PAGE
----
Emory Elliott dies at 66; scholar and UC Riverside English professor
Emory Elliott, a UC Riverside professor and leading scholar of American literature who was a pivotal figure in the university’s intellectual community, has died. He was 66.
Elliott, who was found Tuesday at his Riverside home, died of an apparent heart attack.
As a scholar, he published two groundbreaking books on early American literature, “Power and the Pulpit in Puritan New England” (1975) and “Revolutionary Writers: Literature and Authority in the New Republic” (1982), but he was a leading voice on all facets of literature from Puritanism to Postmodernism. He was also influential in expanding the canon to a wide array of diverse voices.
Steven Gould Axelrod, who is an English professor at Riverside, said that Elliott’s advocacy of the work of Toni Morrison “helped her achieve more quickly the status she has now as America’s greatest novelist.”
Katherine Kinney, the chair of UC Riverside’s English Department, said that Elliott " . . . was committed to a full, very open multicultural understanding of American works. Emory wrote about the whole range of American literature and was absolutely committed and supportive of young scholars doing new and exciting study.”
Elliott was closely identified with UC Riverside’s Center for Ideas and Society, a research center he directed starting in 1996. Elliott expanded the profile of the center by bringing in grants from the Ford Foundation, Rockefeller Foundation and other sources that helped fuel the center’s lectures, seminars and colloquia as well as its residency programs for UC Riverside faculty and graduate students and fellowships for visiting faculty.
Among his accomplishments in heading the center was the international conference “Aesthetics and Difference: Cultural Diversity, Literature and the Arts.” The conference, held in 1998, examined how the cultural diversity of the United States has changed cultural expression in this country and abroad.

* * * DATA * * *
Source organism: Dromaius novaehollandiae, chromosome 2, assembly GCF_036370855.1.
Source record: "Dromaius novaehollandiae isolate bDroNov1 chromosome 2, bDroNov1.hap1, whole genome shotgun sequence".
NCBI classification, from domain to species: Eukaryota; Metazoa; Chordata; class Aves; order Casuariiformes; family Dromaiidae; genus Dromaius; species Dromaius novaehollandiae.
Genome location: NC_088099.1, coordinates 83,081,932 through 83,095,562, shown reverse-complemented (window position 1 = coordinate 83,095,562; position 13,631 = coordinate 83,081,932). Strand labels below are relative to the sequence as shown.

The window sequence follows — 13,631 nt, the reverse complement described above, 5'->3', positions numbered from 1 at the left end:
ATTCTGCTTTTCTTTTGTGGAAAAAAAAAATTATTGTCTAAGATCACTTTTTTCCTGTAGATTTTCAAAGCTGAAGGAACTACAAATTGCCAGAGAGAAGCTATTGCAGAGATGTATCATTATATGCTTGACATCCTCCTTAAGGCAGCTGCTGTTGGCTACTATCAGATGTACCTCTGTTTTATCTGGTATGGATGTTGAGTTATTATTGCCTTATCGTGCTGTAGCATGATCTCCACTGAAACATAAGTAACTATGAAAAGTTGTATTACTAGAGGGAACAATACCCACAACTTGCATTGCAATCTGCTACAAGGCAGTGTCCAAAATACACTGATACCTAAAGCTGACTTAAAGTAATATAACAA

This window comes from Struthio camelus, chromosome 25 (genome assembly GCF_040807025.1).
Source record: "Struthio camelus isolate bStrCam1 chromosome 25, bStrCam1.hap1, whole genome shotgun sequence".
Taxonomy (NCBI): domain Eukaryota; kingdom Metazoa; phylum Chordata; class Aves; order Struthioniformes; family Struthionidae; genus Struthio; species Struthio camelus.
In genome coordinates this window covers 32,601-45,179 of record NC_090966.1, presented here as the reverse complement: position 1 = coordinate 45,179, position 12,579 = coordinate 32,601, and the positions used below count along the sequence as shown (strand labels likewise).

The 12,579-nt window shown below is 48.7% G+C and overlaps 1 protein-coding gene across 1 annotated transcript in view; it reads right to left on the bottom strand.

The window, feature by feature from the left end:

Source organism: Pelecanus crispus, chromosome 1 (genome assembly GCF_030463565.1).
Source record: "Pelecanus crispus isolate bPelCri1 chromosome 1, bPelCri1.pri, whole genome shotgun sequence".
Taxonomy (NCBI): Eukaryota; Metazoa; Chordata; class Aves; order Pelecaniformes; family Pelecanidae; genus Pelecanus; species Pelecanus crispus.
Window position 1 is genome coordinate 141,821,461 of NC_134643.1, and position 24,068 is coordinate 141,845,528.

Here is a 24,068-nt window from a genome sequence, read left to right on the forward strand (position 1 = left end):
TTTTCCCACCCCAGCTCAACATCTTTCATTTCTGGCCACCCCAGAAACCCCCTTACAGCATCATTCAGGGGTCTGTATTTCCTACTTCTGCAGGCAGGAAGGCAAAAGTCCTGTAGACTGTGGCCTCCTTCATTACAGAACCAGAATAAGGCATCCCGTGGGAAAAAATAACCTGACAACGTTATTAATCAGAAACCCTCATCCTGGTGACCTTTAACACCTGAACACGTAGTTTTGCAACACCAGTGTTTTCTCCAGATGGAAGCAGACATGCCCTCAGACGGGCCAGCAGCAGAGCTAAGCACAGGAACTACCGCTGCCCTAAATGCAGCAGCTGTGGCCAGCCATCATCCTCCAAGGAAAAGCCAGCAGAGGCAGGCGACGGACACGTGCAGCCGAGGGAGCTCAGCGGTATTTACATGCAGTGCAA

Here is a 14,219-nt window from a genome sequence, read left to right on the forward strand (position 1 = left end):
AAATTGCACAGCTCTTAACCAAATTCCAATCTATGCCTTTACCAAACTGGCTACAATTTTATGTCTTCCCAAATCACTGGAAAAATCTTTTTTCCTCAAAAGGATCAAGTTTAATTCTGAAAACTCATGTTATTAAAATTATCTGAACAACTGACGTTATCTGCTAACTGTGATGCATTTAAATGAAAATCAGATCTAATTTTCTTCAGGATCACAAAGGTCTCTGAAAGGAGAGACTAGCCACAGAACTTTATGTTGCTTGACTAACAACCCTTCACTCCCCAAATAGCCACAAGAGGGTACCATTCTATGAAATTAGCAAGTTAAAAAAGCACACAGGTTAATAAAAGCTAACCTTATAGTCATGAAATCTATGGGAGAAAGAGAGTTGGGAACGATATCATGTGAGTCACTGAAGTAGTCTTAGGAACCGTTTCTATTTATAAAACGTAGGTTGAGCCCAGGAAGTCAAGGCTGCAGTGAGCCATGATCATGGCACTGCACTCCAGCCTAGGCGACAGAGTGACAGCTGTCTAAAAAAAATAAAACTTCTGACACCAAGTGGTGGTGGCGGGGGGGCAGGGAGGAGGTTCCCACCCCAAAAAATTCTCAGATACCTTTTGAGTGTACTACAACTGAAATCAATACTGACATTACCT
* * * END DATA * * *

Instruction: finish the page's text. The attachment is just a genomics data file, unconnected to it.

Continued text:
An announcement of his death by the school’s English department this week cited that conference as key to placing “Riverside at the center of national discussions of a progressive future for the Humanities.”
Elliott was born in Baltimore on Oct. 30, 1942, and grew up in a working-class neighborhood. His father was a truck driver who never attended high school, and his mother operated a loom in a factory. Elliott was the first in his family to get a college degree, earning a bachelor’s in English at Loyola College in Baltimore. He went on to earn his master’s degree, also in English, at Bowling Green State University and his doctorate at the University of Illinois.
He began his teaching career as a high school English teacher in Baltimore. His first college job was at Cameron State College in Oklahoma, followed by two years at the U.S. Military Academy at West Point.
Before joining the UC Riverside faculty, he spent 17 years teaching at Princeton and was chairman of the American Studies program and, later, the English department.
At Princeton, he also received the Distinguished Service Award for his contributions to the Women’s Studies Program before leaving for Riverside in 1989.
In 2001, the University of California system named Elliott a University Professor, an honor for outstanding scholars and teachers viewed as exceptional. The designation allows professors access to all UC campuses, where they can give seminars and engage students and faculty.
The author of more than a dozen books, he also edited the “Columbia Literary History of the United States,” a 1988 book that won the American Book Award, and was the series editor of “The American Novel” from Cambridge University Press and “Penn Studies in Contemporary American Fiction.”
“Emory was endlessly humane, good-humored and intelligent,” Axelrod said. “As a teacher and colleague, he created spaces where others could intellectually thrive. He was one of those scholars who really mattered, whose contributions could not be duplicated.”
Elliott is survived by his wife, Georgia Elliott, the associate vice chancellor for development at UC Riverside; their five children, Scott, Mark, Matt and Laura Elliott and Connie Tremblay; and five grandchildren.
Services are scheduled for 11:30 a.m. today at St. Thomas the Apostle Church, 374 Jackson St., Riverside. Burial will be private.
Instead of flowers, the family suggests donations be made to the Emory Elliott Memorial Scholarship Fund through the UC Riverside Foundation, 120A Highlander Hall, Riverside, CA 92521.
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